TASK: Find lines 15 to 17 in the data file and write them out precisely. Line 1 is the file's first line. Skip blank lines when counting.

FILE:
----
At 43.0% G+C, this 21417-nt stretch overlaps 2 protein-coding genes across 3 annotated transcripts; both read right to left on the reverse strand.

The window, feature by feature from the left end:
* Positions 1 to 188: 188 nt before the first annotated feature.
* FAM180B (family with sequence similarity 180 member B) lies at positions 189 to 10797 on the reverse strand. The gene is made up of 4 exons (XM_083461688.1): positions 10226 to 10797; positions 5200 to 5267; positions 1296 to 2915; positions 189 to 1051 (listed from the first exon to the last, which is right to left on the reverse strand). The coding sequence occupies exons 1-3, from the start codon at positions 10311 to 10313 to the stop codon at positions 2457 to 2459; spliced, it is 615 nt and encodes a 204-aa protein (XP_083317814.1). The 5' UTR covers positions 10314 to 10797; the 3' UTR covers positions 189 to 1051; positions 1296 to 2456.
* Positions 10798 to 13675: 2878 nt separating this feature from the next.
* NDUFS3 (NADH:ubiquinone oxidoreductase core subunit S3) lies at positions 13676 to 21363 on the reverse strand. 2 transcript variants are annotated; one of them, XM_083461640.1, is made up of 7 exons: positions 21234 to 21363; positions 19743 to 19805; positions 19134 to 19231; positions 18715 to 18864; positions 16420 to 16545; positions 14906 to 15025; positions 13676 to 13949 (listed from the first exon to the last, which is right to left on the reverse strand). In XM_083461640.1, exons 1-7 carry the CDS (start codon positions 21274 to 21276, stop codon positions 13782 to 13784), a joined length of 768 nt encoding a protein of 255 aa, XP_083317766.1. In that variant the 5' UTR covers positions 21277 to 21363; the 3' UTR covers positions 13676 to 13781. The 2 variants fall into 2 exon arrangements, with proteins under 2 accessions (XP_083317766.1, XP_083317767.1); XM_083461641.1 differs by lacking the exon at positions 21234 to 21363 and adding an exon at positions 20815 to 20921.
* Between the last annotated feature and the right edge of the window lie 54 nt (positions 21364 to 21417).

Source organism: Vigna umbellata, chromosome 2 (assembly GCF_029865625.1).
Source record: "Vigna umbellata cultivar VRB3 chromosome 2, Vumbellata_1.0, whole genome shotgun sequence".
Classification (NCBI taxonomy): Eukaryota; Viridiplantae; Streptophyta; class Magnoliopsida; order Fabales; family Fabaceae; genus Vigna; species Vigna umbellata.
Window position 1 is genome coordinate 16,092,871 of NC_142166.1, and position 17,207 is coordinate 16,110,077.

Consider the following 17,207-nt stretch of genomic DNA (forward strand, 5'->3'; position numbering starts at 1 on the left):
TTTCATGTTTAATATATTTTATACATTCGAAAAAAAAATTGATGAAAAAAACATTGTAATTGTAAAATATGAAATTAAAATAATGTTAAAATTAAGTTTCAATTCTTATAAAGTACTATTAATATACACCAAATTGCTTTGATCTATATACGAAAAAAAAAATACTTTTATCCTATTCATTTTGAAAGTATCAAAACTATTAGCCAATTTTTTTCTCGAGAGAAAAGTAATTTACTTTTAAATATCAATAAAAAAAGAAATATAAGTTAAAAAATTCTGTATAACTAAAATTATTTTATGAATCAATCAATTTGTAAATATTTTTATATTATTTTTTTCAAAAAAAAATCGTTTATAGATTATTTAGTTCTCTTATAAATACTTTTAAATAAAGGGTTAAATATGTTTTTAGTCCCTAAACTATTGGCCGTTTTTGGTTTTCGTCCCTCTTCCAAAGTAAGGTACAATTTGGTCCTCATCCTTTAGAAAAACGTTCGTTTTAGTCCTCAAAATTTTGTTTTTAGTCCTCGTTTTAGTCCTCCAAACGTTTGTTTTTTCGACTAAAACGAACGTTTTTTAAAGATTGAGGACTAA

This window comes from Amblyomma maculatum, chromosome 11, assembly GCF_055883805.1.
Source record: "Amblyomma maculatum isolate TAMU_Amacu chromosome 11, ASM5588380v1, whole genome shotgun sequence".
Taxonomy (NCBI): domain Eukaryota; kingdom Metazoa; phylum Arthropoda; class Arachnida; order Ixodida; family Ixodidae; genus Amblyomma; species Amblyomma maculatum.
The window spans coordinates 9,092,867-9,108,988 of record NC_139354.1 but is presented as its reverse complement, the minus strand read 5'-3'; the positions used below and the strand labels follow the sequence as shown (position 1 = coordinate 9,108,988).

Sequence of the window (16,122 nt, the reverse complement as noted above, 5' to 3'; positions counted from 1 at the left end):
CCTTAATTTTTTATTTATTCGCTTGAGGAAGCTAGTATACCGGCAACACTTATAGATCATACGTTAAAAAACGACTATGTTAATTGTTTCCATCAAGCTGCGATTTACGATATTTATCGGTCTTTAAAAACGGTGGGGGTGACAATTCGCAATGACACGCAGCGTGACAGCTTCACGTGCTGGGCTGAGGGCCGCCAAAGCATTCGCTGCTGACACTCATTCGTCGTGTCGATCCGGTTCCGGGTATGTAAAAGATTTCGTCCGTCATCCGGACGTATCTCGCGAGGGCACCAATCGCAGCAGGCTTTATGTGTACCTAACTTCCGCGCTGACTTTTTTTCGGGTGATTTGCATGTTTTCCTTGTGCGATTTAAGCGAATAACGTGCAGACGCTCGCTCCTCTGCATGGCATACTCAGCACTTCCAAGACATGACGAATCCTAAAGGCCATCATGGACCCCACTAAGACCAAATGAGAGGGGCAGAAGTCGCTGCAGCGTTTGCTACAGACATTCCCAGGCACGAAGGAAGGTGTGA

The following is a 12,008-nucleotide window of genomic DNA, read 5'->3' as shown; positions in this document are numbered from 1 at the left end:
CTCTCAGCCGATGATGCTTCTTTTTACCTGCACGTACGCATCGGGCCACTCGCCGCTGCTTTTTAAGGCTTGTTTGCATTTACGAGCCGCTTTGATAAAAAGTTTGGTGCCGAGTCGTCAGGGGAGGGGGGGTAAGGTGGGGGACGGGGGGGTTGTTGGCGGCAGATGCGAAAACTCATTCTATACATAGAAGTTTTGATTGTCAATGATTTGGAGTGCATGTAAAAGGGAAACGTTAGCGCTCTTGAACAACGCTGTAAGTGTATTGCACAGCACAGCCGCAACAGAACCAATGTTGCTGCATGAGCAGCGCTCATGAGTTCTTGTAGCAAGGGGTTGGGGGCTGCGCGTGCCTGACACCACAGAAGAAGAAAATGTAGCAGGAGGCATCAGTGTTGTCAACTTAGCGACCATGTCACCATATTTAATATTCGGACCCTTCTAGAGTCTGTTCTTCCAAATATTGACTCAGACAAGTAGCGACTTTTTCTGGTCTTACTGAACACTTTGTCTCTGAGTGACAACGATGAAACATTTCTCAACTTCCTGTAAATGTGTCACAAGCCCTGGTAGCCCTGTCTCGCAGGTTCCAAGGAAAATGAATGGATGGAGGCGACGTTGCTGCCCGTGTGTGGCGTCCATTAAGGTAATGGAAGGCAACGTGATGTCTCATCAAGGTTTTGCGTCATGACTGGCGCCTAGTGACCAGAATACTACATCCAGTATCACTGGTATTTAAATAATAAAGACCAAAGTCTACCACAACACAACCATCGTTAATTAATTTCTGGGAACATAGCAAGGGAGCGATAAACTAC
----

Source record: "Amblyomma maculatum isolate TAMU_Amacu chromosome 11, ASM5588380v1, whole genome shotgun sequence".
Taxonomy (NCBI): domain Eukaryota; kingdom Metazoa; phylum Arthropoda; class Arachnida; order Ixodida; family Ixodidae; genus Amblyomma; species Amblyomma maculatum.
The window spans coordinates 9,092,867-9,108,988 of record NC_139354.1 but is presented as its reverse complement, the minus strand read 5'-3'; the positions used below and the strand labels follow the sequence as shown (position 1 = coordinate 9,108,988).